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Pharmaceutical Sciences Dept.
Location
Lee T. Todd, Jr. Bldg, Room 355
Phone
859-955-0845
Email
lodder@g.uky.edu

Dr. Lodder received his B.S. degree in Natural Science, along with a M.S. in Chemistry, from Xavier University in 1981 and 1983. He received his Ph.D. in Analytical Chemistry in 1988 after working with Professor Gary M. Hieftje at Indiana University. Dr. Lodder holds joint appointments as a professor in the Department of Electrical and Computer Engineering, and the Division of Analytical Chemistry of the Department of Chemistry at Kentucky. He serves on the board of directors of Spherix (Nasdaq: SPEX), as editor in chief of the astroanalytical chemistry and astrobiology journal Contact in Context, and as a member of the U.S. Food and Drug Administration Advisory Committee on Pharmaceutical Science, Process Analytical Technologies subcommittee.

Dr. Lodder is a first-prize winner in the 1990 international IBM Supercomputing Competition, as well as a winner of a National Science Foundation Young Investigator Award, the American Society of Agricultural Engineers Paper Award, a Buchi NIR Award, the Tomas Hirschfeld Award in Near-IR Spectroscopy (PittCon), a Research and Development 100 Award, and the Orville N. Green Service Award (SETICon).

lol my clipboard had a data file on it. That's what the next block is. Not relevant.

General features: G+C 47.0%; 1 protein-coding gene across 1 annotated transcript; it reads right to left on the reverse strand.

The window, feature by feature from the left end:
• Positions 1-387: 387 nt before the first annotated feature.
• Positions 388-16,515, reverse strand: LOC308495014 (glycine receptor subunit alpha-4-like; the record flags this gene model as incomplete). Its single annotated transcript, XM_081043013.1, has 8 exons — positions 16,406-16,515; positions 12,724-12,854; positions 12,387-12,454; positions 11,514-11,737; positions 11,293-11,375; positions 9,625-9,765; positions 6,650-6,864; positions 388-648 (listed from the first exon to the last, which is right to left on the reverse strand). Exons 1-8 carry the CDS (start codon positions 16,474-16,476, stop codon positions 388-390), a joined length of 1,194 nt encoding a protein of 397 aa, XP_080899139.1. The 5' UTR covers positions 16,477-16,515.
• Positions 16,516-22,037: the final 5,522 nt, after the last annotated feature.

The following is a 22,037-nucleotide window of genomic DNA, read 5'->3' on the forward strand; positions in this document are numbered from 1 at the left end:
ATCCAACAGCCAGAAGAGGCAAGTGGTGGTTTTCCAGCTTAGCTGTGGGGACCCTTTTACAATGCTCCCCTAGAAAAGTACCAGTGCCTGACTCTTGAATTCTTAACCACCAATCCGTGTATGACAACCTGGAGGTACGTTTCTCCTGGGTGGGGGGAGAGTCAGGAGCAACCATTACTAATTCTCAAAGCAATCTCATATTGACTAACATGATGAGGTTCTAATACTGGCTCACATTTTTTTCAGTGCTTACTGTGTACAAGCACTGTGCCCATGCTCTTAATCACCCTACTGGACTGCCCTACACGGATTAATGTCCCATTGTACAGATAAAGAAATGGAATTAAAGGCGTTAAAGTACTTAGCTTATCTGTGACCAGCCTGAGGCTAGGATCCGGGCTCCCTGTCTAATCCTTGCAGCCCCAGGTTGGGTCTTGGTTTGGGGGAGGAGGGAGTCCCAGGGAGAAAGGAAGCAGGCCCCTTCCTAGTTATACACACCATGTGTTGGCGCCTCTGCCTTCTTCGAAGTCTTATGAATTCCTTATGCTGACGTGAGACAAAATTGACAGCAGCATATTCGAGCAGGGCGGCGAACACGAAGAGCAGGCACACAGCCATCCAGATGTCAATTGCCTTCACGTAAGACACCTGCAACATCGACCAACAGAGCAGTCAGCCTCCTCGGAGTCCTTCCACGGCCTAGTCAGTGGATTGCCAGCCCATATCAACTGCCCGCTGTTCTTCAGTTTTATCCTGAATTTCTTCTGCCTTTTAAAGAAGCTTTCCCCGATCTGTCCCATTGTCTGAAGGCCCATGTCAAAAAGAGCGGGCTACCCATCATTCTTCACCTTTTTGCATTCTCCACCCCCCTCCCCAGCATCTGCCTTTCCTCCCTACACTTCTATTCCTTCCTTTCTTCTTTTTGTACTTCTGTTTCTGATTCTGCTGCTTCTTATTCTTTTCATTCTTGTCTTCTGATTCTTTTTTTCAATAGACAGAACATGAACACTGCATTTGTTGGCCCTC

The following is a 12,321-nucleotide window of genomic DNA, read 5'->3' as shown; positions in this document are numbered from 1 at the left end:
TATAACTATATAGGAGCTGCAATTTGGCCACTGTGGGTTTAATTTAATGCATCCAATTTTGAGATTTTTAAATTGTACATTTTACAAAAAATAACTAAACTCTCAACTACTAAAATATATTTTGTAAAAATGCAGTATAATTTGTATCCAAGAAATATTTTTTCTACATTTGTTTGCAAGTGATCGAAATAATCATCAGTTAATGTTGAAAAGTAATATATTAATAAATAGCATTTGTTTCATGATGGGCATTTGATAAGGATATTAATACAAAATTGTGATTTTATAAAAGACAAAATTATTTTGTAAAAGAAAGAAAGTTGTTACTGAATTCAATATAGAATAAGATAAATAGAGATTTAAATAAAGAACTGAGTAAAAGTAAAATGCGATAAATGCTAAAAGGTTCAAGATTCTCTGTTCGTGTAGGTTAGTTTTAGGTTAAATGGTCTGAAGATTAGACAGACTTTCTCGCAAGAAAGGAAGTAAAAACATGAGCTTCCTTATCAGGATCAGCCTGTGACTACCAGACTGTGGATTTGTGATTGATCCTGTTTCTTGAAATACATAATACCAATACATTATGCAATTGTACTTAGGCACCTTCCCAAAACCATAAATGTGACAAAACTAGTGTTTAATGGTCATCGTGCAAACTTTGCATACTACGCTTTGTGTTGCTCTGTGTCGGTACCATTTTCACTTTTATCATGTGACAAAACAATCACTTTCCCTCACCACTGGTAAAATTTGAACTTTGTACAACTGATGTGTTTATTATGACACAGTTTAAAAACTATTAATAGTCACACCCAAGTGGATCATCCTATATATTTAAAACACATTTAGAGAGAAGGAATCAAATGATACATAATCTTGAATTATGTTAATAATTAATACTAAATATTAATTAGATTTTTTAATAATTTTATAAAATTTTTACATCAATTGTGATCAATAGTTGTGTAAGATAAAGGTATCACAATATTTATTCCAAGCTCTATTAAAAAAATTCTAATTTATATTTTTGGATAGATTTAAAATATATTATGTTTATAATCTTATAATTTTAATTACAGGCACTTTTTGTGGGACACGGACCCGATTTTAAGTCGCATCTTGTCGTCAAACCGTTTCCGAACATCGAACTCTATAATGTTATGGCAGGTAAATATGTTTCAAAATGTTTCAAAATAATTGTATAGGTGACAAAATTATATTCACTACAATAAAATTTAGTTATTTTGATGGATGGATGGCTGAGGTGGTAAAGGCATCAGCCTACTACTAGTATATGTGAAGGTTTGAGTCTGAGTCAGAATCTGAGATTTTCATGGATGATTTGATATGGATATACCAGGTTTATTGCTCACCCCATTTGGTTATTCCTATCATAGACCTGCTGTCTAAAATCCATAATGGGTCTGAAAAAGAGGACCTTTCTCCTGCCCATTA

PUBLICATIONS

Interests

  • Clinical trials
  • Hyperspectral imaging
  • Infectious disease
  • Pediatric disease
  • High performance computing

Education & Appointments

Education:

  • PhD Indiana University
  • MS Xavier University
  • BS Xavier University

Position:

  • Professor, Department of Pharmaceutical Sciences

We wish to remember and honor those who inhabited this Commonwealth before the arrival of the Europeans. Briefly occupying these lands were the Osage, Wyndott tribe, and Miami peoples. The Adena and Hopewell peoples, who are recognized by the naming of the time period in which they resided here, were here more permanently. Some of their mounds remain in the Lexington area, including at UK’s Adena Park.

In more recent years, the Cherokee occupied southeast Kentucky, the Yuchi southwest Kentucky, the Chickasaw extreme western Kentucky and the Shawnee central Kentucky including what is now the city of Lexington. The Shawnee left when colonization pushed through the Appalachian Mountains. Lower Shawnee Town ceremonial grounds are still visible in Greenup County.

We honor the first inhabitants who were here, respect their culture, and acknowledge the presence of their descendants who are here today in all walks of life including fellow pharmacists and healthcare professionals.